Senior party figures including Commons Foreign Affairs Committee chairman Tom Tugendhat and former Cabinet minister Damian Green last night launched a new “China Research Group” to “promote fresh thinking and debate” about international relations with the communist regime. The organisation is understood to have been inspired by the European Research Group which has been hugely influential in driving Tory policy towards the EU.
It follows concern among MPs about the Chinese regime’s attempt to suppress information about the initial outbreak of coronavirus in Wuhan and the involvement of the Chinese tech giant Huawei in the development of the UK’s 5G mobile phone network.
Tory MPs involved in the China Research Group want more global scrutiny of the Asian giant’s growing economic power and influence in high-tech industries.
While insisting the initiative is not “anti-China”, the MPs want to investigate who the regime uses state aid to promote Chinese trade while blocking foreign investment in China.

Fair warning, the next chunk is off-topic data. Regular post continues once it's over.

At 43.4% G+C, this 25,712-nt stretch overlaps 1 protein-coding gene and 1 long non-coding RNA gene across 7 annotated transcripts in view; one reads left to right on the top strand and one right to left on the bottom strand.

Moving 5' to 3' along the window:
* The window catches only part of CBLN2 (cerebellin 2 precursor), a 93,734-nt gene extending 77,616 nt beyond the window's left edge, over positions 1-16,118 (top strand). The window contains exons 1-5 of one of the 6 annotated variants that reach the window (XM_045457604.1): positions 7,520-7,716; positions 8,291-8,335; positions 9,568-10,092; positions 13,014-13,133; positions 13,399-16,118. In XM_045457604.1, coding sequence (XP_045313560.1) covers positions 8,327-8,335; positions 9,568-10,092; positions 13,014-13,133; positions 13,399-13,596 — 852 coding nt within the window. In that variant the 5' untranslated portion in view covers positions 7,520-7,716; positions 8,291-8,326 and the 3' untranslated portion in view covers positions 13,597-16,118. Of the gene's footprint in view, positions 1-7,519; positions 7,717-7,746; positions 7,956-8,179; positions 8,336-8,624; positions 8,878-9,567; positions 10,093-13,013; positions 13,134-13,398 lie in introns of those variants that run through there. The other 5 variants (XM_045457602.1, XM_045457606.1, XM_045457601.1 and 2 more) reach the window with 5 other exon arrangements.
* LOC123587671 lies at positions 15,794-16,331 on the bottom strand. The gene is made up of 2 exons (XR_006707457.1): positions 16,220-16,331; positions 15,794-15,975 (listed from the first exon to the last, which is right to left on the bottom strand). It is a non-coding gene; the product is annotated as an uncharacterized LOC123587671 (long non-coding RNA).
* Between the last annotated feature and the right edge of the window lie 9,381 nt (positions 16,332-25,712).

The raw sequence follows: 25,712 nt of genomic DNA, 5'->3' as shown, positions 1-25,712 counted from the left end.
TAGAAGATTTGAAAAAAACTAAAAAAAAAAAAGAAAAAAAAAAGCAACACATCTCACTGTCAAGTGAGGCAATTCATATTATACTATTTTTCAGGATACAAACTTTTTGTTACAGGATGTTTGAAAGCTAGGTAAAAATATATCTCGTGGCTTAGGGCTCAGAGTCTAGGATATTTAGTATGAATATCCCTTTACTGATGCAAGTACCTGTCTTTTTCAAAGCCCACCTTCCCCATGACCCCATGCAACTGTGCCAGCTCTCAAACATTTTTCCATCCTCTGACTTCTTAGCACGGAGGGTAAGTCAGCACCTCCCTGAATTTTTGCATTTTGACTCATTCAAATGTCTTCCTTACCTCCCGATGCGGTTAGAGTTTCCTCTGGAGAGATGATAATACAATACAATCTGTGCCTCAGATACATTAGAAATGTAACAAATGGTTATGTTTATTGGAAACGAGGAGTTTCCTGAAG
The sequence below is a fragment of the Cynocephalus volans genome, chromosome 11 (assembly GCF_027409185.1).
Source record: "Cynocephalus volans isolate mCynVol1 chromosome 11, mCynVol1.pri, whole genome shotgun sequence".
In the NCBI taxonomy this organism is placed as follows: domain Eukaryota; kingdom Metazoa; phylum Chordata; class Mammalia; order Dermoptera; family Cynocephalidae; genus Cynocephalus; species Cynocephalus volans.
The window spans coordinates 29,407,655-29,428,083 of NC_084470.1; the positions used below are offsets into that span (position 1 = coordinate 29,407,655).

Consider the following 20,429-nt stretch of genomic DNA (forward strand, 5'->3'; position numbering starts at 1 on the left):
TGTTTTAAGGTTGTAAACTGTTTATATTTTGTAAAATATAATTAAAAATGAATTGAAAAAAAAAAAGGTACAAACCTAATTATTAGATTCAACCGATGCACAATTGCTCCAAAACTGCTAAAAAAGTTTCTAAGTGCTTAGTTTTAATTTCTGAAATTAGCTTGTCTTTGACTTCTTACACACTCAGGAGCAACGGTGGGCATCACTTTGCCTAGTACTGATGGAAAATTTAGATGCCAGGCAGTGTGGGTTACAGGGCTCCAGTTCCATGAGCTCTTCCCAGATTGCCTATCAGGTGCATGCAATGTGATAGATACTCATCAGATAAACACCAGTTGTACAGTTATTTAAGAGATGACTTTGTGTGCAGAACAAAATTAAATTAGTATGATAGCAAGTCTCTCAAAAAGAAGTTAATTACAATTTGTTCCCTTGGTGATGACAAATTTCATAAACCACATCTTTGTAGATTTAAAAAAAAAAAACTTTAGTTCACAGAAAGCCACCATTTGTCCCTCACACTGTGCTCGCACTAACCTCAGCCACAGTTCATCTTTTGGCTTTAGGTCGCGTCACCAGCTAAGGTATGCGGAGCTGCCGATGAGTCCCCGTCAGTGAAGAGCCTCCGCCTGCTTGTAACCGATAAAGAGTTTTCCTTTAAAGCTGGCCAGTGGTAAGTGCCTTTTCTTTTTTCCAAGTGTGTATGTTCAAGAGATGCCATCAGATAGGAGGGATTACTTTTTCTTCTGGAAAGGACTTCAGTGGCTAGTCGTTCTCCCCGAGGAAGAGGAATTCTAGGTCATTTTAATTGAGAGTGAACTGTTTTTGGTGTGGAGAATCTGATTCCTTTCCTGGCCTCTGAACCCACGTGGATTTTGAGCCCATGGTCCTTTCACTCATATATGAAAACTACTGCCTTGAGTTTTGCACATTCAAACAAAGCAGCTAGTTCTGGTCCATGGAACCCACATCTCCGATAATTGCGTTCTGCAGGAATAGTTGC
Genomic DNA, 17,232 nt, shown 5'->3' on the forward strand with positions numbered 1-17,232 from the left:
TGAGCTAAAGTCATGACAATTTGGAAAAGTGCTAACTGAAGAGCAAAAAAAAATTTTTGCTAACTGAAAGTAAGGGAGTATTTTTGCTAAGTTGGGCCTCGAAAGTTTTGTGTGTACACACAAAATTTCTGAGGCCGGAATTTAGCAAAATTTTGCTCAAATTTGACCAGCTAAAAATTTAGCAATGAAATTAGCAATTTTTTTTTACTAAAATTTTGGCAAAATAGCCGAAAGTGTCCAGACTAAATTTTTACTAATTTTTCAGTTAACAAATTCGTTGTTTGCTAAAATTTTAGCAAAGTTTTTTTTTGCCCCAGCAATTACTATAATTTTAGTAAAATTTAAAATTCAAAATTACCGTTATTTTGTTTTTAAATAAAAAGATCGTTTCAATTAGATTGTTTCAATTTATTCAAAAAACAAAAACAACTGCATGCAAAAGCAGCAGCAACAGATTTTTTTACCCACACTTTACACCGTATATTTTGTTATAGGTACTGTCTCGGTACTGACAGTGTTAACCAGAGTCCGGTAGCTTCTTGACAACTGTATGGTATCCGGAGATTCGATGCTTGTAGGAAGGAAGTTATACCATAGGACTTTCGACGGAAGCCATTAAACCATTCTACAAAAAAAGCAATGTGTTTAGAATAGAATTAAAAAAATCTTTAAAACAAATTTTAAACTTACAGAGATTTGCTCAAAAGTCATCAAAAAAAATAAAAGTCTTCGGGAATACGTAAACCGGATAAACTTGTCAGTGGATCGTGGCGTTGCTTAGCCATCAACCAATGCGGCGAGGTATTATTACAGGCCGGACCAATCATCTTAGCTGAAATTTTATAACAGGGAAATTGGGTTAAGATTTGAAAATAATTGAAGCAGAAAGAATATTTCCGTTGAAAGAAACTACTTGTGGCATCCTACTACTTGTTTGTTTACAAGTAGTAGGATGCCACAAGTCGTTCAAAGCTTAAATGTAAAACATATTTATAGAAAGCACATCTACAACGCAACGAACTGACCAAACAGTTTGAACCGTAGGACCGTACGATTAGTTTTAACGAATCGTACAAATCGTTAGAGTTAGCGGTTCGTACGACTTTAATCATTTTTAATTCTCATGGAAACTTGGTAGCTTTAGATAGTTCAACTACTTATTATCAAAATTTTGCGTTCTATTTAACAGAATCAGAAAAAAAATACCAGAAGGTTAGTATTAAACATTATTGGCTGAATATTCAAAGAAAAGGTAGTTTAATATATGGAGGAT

MPs supporting the group include Neil O’Brien, Dehenna Davison, Anthony Browne, Laura Trott, Kevin Hollinrake, Alicia Kearn and Andrew Bowie.
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Mr Tugendhat, chairman of the China Research Group, said: “The Coronavirus crisis underlines the urgent need for a better understanding of China’s place in the world, and our economic and diplomatic engagement with it.
“Beijing’s long pattern of information suppression has contributed to the unfolding crisis.
“The party is now using the current emergency to build influence around the world.
“Many aspects of life are now unimaginable without understanding China’s role as both partner and rival, and political and business leaders are urgently thinking about how to deal with Chinese Communist Party-backed national champions and China’s ‘Belt and Road’ initiative to influence third countries.
“The Chinese state is making strategic inward investments in the West while banning them at home.
“Too often our intellectual property is unfairly extracted, and China is increasingly trying to reshape the rules-based world order in its own image.
“Even before Coronavirus, it was clear that we need new thinking to cope with a Chinese state which is growing in power, but no longer seems to be on a road to reform.”
The new group will aim to inform the debate on the rise of China by holding public seminars, and inviting leading thinkers and politicians from across the West to Westminster.
Published at Fri, 24 Apr 2020 23:01:00 +0000